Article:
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Bladesmithing and math


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Hi all,

 

Kinda an odd question here. I am taking calculus for my degree and I have to come up with a real application and work out a problem with it. I am trying to come up with something concerning blacksmithing or bladesmithing hopefully dealing with derivatives since I am bad at integrals but haven't been able to come up with any good ideas as of yet. Being really bad at calculus isn’t making this any easier lol. I know there are some really smart folks here so I was wondering if anyone had any good ideas? Just figured I would ask but no worries if no one has anything. I know it’s an odd one…

 

Edited by Travis13
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My degree is in accounting, so I always think in terms of business calculus. With that explanation, what about proportions of materials for lowest production cost? Cost of blade being x% of high carbon steel for the edge versus different ratios of y% of mild steel for the mass. Come up with a strength requirement for edge thickness and optimal amount of each material for various sizes of blades with the goal of a quality product (ie. How much high carbon/more expensive steel) for the lowest cost of goods. 

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How about a mathematical equation that defines the thickness of the blade when taking into account the distal taper and the bevel taper. This is a basic calculus function of the change in x (distal taper) with respect to the change in Y (bevel taper).

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Heat transfer is also a great direction to go for applied calculus.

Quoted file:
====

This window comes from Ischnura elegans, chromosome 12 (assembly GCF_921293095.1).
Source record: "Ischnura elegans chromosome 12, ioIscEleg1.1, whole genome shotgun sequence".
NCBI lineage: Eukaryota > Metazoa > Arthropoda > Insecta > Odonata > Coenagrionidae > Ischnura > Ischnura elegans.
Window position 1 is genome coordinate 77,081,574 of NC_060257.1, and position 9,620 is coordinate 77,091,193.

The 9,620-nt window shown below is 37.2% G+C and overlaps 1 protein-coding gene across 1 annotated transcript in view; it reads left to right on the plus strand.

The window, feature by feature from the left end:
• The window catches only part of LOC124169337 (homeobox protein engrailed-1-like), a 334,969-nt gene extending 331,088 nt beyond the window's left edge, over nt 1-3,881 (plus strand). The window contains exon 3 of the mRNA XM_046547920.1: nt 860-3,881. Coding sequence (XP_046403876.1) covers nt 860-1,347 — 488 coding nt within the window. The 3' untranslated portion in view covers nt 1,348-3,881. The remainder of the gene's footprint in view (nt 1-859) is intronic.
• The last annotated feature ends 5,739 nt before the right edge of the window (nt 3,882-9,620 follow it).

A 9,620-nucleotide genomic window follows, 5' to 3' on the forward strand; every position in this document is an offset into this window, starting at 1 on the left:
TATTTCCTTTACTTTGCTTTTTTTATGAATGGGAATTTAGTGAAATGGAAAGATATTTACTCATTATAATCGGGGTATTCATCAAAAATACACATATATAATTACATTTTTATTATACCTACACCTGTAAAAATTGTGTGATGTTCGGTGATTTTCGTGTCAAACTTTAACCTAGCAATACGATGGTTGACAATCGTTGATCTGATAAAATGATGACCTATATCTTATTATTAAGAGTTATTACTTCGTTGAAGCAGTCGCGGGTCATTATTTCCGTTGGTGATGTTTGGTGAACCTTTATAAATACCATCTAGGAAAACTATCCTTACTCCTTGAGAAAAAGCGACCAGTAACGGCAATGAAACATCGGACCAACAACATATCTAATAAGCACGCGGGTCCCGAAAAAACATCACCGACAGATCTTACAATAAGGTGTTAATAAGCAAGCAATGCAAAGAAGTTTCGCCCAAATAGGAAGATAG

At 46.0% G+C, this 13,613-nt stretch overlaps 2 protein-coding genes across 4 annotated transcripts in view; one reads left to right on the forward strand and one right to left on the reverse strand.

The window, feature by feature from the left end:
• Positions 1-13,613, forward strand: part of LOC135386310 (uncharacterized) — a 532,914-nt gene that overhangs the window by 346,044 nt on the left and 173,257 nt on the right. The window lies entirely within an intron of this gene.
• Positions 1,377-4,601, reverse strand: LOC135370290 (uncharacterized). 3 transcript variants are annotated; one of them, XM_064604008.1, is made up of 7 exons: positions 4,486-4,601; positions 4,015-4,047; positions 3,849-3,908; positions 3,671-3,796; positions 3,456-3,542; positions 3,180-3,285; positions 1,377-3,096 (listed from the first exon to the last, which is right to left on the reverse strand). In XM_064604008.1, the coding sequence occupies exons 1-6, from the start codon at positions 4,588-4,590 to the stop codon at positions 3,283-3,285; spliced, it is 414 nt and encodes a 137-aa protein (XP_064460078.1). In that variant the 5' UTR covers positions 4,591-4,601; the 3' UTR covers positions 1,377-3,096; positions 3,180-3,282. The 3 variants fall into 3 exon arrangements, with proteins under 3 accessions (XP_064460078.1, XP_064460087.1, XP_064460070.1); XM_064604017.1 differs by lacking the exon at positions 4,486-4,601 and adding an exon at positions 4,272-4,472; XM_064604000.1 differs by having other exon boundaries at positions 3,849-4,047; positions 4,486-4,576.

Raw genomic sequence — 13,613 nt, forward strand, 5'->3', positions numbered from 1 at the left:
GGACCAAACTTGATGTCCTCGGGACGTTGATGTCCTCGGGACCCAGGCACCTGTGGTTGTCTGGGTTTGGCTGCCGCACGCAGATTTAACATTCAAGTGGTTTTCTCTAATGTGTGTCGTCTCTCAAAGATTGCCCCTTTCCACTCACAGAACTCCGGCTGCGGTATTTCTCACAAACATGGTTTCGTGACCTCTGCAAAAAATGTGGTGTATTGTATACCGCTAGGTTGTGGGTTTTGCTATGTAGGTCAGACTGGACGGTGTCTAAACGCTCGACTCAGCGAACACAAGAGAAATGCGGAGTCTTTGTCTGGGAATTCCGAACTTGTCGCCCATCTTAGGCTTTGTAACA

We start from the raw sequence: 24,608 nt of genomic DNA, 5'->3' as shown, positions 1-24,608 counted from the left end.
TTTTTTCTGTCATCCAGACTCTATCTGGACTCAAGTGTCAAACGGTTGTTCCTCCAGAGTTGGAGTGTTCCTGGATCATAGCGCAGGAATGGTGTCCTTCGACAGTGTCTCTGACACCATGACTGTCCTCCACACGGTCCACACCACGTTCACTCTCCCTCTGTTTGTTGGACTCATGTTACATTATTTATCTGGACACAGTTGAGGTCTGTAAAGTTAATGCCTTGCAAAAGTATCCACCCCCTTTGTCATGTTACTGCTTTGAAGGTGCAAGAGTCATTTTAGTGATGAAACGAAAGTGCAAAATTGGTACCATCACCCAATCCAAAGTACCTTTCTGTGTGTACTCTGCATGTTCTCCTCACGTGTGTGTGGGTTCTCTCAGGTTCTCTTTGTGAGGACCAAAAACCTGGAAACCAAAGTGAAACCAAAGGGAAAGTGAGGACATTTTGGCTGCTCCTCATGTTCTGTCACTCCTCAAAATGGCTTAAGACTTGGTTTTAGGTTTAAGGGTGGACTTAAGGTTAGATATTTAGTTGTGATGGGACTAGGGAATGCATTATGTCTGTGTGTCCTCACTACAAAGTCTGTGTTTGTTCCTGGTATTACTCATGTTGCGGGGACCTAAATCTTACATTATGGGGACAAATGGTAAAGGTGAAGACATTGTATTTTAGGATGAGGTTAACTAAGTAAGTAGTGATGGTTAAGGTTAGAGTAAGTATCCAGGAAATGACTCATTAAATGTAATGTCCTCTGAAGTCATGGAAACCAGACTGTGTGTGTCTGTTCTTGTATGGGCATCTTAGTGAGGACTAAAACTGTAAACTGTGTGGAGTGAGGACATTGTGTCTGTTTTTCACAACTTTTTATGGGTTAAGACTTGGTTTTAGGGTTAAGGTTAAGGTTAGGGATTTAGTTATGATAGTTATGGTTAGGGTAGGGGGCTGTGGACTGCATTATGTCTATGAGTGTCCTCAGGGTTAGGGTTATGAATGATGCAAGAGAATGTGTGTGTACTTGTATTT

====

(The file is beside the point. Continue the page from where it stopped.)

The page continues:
Just as a side note, I haven't had to use calculus since college.  Practicing metallurgist/foundry engineer for over ten years.  

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On 2/26/2018 at 12:34 PM, Jerrod Miller said:

Heat transfer is also a great direction to go for applied calculus. 

Just as a side note, I haven't had to use calculus since college.  Practicing metallurgist/foundry engineer for over ten years.  

I've been an electrical engineer, test engineer, and an R&D guy for over 25 years, and have never so much as solved a derivative for min/max...

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Thanks guys I appreciate it. I am thinking of going with something along the lines of what Jerrod or Joshua recommend if I can figure it out. I am not super great at this yet so we will see. My degree is Computer Science so I have had a good amount of math but this class and one more calc class are all I have left. I cannot wait.

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I've got a buddy that is a programmer for Apple.  He double majored in math and computer science.  In 4 years.  While tutoring his wife and I in material science, which he learned so he could give us a hand (mostly it was understanding the math, so it wasn't a stretch for him).  HE uses calculus and such all the time.  He uses stuff I've never even heard of, at least until he tried explaining it to me.  We all use the results of very complex math all the time.  The search engine results (Google search results, let's face it Geoff Keyes is the only person I know that uses Bing) are delivered by using a crazy complex algorithm. Right now on my other monitor (2 monitors are essential on a computer!) I have a casting simulation running.  It is currently 32% filled, then it will simulate solidification after filling is complete.  Crazy calculus going on there.  But I don't actually use the equations myself.  I let the computer programmers figure it all out and I just learn to push the right buttons.  B)

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I took calculus sooooo long ago, I hate to admit when. The last time I used it was in 1997ish when my wife got her Master's and had to take a calc class. I was surprised how quickly it came back though. Building houses, I use trig and geometry all the time, but never calculus. I guess what really bothers me about it is the fact that it was originally created to explain how the universe works using math. Not "getting" it completely always makes me feel like I'm missing some important information about life...........

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1 hour ago, Joshua States said:

Not "getting" it completely always makes me feel like I'm missing some important information about life...........

No worries... the answer is 42 ;)

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I believe the term was "hoopy frood". 

As in, there's a hoopy frood who really knows where his towel is. ;)

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